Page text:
What’s a capsule wardrobe?
I started wearing a capsule wardrobe in early 2015, and one of the most common questions I get about it is, “What’s a capsule wardrobe?” Because my answer (“It’s how a guy dresses all the time”) is insufficient for some, I thought I’d let someone else describe it. Welcome Cladwell.
Cladwell—started by three gents named Blake, Tim and Chris–is a new fashion service specializing in capsule wardrobes. These wardrobes, as they describe them, are built on a small number of quality pieces meant to be worn seasonally (or longer, depending on your preference). By intentionally restricting the number of garments, you simplify your wardrobe. But by rotating your capsules 3-4 times per year, you keep from getting bored.
According Cladwell, in 1930 the average woman had 36 items in her closet. Today she has 120. This increase is primarily due to one factor: The recent availability of really cheap clothes in the US. And while this cheap clothing boon has been exciting for many, there are some unfortunate side-effects to the trend, including clutter, child labor, pollution, and a TON of clothing waste.
I was personally attracted to the idea of a capsule wardrobe because I wanted to simplify my morning routine. I was tired of standing in front of my closet every morning trying to decide what to wear. I also recognized that I wore certain things over and over, and left the rest (more than half my closet) untouched. So I reduced my clothes down to about 35 items and never looked back.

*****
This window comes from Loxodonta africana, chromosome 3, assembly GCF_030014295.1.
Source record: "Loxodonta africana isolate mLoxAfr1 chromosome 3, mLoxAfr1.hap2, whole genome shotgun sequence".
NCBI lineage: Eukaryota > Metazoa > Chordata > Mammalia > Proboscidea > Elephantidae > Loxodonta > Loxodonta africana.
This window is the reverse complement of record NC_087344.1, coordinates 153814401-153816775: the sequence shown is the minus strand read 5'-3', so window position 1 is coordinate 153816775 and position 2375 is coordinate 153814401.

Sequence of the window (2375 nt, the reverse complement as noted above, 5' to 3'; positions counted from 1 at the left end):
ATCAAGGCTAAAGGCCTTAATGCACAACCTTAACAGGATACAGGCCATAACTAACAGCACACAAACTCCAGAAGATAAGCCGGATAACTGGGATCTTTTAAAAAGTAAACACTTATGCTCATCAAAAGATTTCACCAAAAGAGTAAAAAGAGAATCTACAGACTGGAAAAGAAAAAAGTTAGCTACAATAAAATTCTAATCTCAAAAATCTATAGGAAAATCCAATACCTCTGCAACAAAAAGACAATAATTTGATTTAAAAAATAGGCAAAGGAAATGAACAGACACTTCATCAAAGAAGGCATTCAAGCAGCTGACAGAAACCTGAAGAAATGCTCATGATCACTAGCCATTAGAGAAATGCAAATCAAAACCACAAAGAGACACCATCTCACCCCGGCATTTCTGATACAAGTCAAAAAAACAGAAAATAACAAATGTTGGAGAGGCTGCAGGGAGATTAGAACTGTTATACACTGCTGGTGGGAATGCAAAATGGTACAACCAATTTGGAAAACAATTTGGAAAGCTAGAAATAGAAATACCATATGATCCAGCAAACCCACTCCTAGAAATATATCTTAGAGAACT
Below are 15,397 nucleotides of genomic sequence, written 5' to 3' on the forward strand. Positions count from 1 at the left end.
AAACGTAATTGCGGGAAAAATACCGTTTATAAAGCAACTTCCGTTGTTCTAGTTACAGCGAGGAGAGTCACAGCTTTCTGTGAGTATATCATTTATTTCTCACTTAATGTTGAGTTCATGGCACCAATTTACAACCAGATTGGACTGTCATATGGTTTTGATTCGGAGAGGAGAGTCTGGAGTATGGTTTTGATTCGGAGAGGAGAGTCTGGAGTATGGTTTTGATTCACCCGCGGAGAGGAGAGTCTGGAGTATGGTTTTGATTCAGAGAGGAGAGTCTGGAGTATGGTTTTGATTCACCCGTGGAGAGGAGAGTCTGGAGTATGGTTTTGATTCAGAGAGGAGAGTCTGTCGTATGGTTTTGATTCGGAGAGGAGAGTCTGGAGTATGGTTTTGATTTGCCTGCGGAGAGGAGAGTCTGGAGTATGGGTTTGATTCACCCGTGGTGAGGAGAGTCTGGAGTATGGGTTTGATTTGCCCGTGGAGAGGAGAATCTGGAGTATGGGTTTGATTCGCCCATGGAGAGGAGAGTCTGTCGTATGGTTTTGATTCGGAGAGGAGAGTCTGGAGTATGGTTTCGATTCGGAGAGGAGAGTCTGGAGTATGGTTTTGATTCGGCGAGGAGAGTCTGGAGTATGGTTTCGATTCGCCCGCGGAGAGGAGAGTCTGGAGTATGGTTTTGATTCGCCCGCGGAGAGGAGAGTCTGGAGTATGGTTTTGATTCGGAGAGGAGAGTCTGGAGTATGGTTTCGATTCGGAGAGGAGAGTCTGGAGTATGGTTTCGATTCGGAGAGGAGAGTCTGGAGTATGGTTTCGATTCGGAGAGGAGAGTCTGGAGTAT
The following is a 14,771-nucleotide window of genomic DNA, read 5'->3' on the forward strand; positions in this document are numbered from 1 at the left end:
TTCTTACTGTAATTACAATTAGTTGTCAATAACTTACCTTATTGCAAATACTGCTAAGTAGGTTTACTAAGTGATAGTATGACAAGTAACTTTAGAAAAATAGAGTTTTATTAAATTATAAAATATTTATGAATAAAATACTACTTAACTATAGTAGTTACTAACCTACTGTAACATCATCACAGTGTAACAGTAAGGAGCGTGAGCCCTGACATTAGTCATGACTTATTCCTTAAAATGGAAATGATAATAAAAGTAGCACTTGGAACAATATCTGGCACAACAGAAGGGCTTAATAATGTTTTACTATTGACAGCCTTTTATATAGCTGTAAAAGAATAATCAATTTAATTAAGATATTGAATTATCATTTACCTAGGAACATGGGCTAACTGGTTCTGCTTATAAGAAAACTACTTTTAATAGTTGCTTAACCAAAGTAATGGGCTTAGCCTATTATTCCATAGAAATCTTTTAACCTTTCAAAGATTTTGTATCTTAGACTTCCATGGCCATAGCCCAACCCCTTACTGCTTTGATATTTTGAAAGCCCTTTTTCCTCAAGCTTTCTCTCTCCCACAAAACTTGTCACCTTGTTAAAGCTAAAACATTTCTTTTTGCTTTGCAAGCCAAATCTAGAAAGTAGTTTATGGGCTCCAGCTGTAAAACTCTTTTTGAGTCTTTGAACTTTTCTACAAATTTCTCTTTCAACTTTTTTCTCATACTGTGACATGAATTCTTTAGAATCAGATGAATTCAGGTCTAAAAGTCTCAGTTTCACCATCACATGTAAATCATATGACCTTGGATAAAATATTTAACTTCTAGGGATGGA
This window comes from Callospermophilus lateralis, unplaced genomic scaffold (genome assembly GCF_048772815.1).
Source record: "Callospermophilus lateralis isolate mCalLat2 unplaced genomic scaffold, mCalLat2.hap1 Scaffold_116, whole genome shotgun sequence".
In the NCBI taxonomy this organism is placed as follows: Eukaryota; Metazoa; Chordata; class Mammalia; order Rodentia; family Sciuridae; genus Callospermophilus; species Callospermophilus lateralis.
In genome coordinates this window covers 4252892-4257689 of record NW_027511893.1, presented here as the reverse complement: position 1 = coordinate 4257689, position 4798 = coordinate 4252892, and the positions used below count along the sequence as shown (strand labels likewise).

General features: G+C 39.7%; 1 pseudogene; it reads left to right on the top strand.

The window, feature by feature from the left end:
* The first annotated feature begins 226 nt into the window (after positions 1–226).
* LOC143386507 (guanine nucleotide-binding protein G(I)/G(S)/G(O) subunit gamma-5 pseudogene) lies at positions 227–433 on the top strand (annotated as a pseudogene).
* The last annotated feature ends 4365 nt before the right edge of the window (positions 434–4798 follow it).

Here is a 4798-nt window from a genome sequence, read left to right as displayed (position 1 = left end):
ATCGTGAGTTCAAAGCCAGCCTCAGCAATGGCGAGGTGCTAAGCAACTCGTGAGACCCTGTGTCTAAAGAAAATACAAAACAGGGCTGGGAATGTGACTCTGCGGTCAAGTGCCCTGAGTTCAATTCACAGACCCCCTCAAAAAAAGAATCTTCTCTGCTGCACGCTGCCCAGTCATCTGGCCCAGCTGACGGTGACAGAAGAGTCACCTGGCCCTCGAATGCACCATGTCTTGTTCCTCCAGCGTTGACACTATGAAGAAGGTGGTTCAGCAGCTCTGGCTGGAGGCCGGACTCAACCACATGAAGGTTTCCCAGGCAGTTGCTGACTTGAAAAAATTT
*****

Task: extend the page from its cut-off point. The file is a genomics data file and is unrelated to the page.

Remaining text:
Based on my experience, I agree with Cladwell’s listed benefits for keeping a capsule wardrobe: It reduces excess consumerism, keeps clothing out of landfills, helps you avoid trends and settle into a personal style, and simplifies your routine.
Because this isn’t a fashion blog per se, I won’t go into more details about my wardrobe now. But if you’re interested in starting a capsule, here are some excellent places to start:
- Unfancy: I used her downloadable capsule wardrobe planner to get started with my first capsule
- Be More With Less: 333 Project
The capsule wardrobe trend is one the rise, and garnering more press and attention with each new week. Expect to keep hearing more about it here, including more discussion about why it’s connecting with people.